Early Auditor Input Avoids Nasty Revenue Recognition Surprises

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By Laura Tieger Salisbury

Companies need to involve their independent auditors when they first interpret and apply the new revenue recognition rule to their customer contracts.

“Bad news from your auditor is like fish that doesn’t get better with time,” said Randy Rasmussen, vice president, controller of Medidata Solutions, Inc.,in explaining the need for early auditor involvement.

“So if your auditor is going to tell you something very different from what you think, you want to know it sooner than later,” Rasmussen said during a Deloitte/Bloomberg BNA revenue recognition conference May 8.

The Securities and Exchange Commission has advised companies not to rely on their auditors to interpret the standard—ASC 606—for them.

Rasmussen, whose company is a leading global provider of cloud-based software solutions for clinical research in life sciences, said he understood the SEC rule to mean that companies had to do the initial work before asking for auditor feedback on the company’s initial interpretation.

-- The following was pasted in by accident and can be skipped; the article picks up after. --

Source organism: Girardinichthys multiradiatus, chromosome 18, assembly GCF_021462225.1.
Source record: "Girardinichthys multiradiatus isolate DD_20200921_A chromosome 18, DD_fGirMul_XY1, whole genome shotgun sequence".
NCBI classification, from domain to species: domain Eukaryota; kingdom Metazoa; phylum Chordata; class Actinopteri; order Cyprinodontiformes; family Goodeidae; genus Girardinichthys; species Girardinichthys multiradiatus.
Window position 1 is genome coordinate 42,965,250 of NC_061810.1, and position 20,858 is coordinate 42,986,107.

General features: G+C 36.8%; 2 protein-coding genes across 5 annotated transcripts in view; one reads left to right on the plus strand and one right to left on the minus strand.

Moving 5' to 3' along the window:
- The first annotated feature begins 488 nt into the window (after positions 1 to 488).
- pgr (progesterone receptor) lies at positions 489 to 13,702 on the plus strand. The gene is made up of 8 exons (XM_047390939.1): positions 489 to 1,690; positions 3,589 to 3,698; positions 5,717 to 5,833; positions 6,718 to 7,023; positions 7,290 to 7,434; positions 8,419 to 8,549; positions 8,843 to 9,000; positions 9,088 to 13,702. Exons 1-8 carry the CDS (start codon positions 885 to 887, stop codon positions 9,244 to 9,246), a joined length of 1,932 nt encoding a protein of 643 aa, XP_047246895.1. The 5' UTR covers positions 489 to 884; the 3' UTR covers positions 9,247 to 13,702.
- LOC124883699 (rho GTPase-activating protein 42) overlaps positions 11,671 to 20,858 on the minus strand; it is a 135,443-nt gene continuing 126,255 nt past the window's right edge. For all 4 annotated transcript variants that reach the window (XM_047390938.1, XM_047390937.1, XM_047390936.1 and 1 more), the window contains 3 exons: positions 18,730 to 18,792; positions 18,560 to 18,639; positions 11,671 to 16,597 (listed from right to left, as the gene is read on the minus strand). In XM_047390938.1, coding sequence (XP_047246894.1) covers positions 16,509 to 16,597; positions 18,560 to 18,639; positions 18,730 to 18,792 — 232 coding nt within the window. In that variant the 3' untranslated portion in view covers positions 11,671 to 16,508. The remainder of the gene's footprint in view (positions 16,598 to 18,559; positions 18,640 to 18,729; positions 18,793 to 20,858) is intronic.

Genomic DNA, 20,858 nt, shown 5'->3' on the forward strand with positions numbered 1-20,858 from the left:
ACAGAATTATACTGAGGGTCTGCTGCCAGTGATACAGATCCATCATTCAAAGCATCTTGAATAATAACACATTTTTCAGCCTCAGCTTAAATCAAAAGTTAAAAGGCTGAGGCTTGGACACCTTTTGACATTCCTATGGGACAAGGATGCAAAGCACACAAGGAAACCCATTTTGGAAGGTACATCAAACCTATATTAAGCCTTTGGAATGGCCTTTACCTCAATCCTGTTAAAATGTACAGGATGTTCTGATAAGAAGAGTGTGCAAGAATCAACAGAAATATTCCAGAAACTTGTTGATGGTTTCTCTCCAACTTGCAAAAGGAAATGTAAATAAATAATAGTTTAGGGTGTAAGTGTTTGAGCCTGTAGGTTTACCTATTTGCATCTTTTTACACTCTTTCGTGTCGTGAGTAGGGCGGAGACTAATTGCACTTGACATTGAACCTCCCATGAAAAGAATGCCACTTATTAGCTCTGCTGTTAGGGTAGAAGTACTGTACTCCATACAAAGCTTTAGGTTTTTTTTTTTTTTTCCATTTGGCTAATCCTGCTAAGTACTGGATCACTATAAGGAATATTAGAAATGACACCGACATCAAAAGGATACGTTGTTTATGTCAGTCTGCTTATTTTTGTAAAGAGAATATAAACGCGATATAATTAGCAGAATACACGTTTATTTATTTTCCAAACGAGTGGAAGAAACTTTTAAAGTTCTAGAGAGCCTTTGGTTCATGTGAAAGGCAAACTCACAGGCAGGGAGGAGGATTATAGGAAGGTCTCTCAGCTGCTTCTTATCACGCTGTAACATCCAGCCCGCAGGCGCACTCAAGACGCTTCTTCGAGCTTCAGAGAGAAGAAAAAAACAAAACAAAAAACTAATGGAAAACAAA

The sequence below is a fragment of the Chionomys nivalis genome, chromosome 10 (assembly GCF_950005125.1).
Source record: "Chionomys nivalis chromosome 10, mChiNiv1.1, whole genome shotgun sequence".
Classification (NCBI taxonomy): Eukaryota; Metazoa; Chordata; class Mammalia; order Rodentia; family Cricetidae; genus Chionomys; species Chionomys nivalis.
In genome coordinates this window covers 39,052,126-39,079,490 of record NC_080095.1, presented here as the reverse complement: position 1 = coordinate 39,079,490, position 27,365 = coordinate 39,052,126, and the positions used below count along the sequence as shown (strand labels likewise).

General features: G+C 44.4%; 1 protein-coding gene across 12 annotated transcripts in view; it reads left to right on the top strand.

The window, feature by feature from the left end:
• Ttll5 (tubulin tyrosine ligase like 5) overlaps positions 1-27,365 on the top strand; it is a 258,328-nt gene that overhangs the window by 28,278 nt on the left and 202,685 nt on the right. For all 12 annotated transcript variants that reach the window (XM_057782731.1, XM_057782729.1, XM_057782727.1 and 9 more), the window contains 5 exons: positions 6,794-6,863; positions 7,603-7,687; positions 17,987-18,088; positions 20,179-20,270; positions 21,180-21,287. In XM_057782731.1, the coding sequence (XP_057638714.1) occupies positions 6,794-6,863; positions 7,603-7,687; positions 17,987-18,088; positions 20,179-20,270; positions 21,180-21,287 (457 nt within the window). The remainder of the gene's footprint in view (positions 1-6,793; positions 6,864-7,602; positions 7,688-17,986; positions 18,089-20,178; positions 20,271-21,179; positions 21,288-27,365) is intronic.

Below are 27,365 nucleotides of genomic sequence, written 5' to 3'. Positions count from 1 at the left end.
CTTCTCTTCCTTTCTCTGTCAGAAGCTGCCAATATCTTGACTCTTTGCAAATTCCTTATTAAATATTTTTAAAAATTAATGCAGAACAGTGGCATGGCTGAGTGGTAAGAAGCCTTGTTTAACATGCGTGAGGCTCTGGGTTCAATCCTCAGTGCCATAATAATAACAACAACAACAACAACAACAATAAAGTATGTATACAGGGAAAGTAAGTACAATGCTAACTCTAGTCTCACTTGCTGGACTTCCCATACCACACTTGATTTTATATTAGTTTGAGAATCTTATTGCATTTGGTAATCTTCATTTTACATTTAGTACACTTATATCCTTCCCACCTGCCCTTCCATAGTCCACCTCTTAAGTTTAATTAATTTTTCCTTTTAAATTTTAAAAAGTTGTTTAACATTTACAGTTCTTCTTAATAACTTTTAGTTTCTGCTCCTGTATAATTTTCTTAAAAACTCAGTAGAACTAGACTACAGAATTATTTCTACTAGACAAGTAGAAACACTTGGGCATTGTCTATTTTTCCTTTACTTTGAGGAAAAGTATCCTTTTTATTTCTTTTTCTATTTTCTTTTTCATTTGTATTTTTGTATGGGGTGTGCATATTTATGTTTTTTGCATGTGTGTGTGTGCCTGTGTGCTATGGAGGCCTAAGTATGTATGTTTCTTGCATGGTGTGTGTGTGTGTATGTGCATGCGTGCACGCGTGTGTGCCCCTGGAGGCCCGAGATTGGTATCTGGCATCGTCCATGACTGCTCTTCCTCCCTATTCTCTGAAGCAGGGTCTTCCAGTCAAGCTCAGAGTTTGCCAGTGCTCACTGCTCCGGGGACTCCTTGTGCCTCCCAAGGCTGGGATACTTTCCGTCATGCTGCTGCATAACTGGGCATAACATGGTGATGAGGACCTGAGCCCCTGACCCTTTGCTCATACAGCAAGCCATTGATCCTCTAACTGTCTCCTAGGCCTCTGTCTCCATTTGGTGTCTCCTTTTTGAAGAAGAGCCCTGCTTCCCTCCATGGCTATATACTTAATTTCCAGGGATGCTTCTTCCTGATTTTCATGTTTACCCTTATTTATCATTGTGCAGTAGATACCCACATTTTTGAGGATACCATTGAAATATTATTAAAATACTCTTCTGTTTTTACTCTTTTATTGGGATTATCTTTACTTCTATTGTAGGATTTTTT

John Hollister, Silicon Labs’ chief financial officer and senior vice president of Silicon Labs—a worldwide semiconductor company—said his company develops preliminary views before involving the auditors.

Expect Debates

Hollister said his policy is to ensure auditor alignment on most points before heading into the audit committee. He said that he expected a debate with his auditor over how Silicon labs would determine transaction price of contracts, where the amount of compensation the company ultimately receives could change depending on different performance outcomes.

The contract price of more complicated contracts often isn’t certain—the contract price is affected by variables such as price concessions, bonuses or anything that the company has to predict. Hollister advised clearly documenting conversations with the auditor even if areas of disagreement remain unresolved. Amy Holcomb, Deloitte & Touche LLP’s audit managing director, said she found that as the “level of judgment increases, the level of documentation also increases.”

David Samuels, Drfirst Inc.'s chief financial officer, said that his company consults all the stakeholders in the company—sales, operational and legal to make sure that they are aligned before presenting the information to the auditor.

To contact the reporter on this story: Laura Tieger Salisbury in Washington at LSalisbury@bna.com

To contact the editor responsible for this story: S. Ali Sartipzadeh at asartipzadeh@bna.com

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